Mark Collins - RCN and National Shipbuilding Procurement Strategy: Irving up to it? Mark Collins - Plus ça change, or, as the Foreign Affairs World Turns
Dec 04

Further to this post, it’s beginning to look a lot like Christmas via Tom Ricks’ “Best Defense” blog:

What austerity looks like?: The British army is told to take the month off

“The British Army has been ordered to take an extended 25-day Christmas holiday or ‘work from home’ in an attempt to cut its gas and electricity bills,” reports a British newspaper. This reminds me of George Marshall as a Depression-era garrison commander encouraging his married troops to take time to plant vegetables.

Not so, Joe, responds the Ministry of Defence’s blog. “To suggest the Christmas leave plan is a cost-cutting measure is not true. In recognition of the exceptionally busy year the Army has had, both on operations and at home — including vital support to the London 2012 Olympics, fuel tanker drivers’ strike and the Diamond Jubilee — the usual Christmas leave period has been extended…

Well, maybe. Meanwhile our army is cutting back on training, money don’t you know?

No fat to cut in Army overhead; budget cuts affect training of soldiers: general

Relevant, note links at end:

Canadian Defence Budget: Oh, Oh

Ah, that wonderful CFDS:

Finally the Truth: “Canada First Defence Strategy” Just a Scrap of Paper

At some point there will have to be re-do. But if each service tries to go on being as all-singing and all-dancing as possible each is likely to end up not performing all that well. The government needs to make some some very difficult choices to focus the services, and abandon some capabilities so as to be able to afford and maintain others. That means the government must decide what types of missions/roles each service must be able to perform (as opposed to “nice to have”) and how much it is willing to pay for the personnel and equipment so that those missions/roles can be carried out effectively and efficiently.

But I doubt this government is capable of–or our services willing to–engage in such a serious review (which the UK government did carry out some two years ago, almost mercilessly). And, concerning “nice to have”, does Canada for example really need the F-35’s touted “first day of war” strike capability–see first bullet here?
Mark Collins is a prolific Ottawa blogger

2 Responses to “Mark Collins - The Incredible Shrinking British Military, Mainly Army Section: “take the month off” (plus Canadian Forces)”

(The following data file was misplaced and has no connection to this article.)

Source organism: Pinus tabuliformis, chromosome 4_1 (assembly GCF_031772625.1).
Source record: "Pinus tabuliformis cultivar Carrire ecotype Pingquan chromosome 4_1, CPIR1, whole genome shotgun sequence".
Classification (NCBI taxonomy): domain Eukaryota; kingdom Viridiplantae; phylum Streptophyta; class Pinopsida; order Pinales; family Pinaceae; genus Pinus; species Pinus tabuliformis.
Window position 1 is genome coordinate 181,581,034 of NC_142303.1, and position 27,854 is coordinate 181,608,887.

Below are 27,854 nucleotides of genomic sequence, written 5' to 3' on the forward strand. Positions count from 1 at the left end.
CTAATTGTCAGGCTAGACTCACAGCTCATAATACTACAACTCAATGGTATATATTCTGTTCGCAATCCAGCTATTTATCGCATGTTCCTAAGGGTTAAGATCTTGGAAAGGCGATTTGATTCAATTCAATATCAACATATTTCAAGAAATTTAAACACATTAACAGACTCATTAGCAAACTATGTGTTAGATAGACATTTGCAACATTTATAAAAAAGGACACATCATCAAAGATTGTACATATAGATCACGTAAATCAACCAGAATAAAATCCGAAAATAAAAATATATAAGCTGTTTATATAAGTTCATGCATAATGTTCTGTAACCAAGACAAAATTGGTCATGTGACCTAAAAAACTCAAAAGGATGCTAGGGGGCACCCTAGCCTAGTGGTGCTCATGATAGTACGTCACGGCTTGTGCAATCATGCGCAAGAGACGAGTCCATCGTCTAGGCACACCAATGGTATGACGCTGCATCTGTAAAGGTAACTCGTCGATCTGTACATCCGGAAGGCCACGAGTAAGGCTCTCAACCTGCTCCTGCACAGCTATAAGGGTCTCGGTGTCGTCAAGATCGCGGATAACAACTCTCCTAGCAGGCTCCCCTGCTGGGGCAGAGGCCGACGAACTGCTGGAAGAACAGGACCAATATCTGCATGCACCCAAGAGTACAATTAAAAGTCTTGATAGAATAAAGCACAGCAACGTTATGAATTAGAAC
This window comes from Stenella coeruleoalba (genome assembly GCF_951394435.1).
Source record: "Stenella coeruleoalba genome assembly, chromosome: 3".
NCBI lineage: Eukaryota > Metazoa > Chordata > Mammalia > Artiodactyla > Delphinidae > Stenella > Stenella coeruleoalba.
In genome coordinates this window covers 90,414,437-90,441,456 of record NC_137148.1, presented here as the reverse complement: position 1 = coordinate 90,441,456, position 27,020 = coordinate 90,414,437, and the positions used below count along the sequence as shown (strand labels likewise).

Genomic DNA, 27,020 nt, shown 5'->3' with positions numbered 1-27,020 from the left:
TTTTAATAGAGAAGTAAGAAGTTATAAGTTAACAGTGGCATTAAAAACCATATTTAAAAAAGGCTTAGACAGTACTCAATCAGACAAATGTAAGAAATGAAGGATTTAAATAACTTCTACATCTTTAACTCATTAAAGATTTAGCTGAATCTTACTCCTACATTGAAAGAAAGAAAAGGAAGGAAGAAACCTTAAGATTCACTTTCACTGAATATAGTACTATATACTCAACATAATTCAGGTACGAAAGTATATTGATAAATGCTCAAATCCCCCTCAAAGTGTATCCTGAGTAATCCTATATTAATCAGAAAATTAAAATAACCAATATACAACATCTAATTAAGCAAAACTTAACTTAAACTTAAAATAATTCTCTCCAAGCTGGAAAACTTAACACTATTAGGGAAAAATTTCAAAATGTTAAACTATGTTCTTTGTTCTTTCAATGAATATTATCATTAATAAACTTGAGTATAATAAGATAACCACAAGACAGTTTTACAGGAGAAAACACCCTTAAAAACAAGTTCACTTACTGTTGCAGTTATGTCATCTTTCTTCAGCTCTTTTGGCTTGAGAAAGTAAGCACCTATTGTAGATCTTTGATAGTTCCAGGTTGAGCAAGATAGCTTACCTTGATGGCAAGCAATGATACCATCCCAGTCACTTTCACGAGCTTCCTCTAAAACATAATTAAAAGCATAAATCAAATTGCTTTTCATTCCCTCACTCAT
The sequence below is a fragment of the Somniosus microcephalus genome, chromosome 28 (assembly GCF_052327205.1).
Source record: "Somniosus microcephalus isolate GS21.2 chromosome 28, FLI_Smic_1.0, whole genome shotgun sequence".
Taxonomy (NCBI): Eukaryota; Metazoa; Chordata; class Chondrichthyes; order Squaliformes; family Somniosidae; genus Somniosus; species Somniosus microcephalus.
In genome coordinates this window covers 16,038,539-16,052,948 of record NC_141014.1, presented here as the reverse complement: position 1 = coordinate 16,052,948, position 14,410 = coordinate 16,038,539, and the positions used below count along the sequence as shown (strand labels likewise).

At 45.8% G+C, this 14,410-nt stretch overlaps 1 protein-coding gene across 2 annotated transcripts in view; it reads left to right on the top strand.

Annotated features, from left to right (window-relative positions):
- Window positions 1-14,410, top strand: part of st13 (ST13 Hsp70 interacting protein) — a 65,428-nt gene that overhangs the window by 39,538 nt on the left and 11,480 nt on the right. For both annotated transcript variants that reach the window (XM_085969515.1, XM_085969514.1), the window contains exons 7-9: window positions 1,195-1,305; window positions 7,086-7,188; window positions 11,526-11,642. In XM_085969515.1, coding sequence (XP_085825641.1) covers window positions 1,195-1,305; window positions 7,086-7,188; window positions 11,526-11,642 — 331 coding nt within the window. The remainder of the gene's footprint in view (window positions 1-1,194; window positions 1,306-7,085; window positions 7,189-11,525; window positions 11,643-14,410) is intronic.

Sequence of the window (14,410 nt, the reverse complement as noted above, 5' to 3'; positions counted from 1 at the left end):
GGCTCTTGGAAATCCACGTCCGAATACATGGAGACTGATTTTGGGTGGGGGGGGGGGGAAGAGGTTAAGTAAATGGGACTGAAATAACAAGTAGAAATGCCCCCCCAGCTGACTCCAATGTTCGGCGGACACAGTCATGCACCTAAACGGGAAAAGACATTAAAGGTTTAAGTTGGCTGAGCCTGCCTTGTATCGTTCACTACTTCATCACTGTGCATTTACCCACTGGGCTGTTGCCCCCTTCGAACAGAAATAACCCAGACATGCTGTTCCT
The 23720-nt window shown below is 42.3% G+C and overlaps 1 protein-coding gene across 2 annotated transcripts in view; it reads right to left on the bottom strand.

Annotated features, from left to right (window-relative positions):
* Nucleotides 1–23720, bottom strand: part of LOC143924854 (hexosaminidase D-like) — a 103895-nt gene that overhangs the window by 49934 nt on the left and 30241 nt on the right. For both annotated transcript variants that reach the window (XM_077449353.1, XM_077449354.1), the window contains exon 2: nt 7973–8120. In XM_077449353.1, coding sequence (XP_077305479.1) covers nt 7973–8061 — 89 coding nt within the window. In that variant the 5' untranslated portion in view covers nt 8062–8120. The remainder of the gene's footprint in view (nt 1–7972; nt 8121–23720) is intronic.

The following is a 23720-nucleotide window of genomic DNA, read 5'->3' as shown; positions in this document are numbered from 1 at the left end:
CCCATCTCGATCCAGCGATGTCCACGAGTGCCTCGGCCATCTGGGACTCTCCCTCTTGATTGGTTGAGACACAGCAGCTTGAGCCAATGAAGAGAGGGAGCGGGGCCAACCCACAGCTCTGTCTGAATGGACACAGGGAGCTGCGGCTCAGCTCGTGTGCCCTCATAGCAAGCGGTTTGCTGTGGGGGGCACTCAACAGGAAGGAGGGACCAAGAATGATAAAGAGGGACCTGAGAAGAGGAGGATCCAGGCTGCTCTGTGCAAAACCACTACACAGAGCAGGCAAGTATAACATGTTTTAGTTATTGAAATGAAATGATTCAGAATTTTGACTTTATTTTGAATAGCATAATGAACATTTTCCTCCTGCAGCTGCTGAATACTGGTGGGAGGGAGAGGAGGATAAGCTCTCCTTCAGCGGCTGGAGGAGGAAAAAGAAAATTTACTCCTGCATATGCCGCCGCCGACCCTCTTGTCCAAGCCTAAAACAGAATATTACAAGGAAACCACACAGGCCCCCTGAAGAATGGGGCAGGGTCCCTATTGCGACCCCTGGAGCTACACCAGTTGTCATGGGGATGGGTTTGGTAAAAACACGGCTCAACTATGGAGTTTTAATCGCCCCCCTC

1. MarkOttawa Says:

    More on the CFDS re-do here:

    Mark Collins

  2. MarkOttawa Says:

    More on the CF:

    ‘John Ivison: Canadian military struggling to slash budget in new post-Afghanistan, post-Libya reality

    The British military is a bit strapped for cash these days, so it has ordered its personnel to “work from home” over the holidays to save on gas and electricity bills.

    “Army shuts down for Christmas,” ran the headline in the Sunday Times.

    The Canadian Forces have their own money troubles. Budget 2012 called for $2-billion in savings from its budget over three years.

    But according to testimony at the Senate Finance committee this week, the brass at National Defence have a much more subtle solution than sending the entire armed forces on block leave. Rather, they have just moved a few decimal points around, shifted some numbers from one column to another and voila, money has appeared as if by magic.

    Maj.-Gen. Robert Bertrand, acting chief financial officer at DND, gave the good news that no new funding is required from Parliament. But that is only because money is being “re-profiled” from the capital spending budget into the operations budget.

    The supplementary spending estimates being examined by the Senate committee show that $162-million is being transferred from the capital budget to offset the spending cuts on the operations side…

    The real story here is DND’s struggle to bring its budgets into line with the new reality, post Afghanistan, post-Haiti, post-Libya and post-Winter Olympics. We have just gone through a seven year period of heightened Canadian security activity…’

    Mark Collins

Leave a Reply

You must be logged in to post a comment.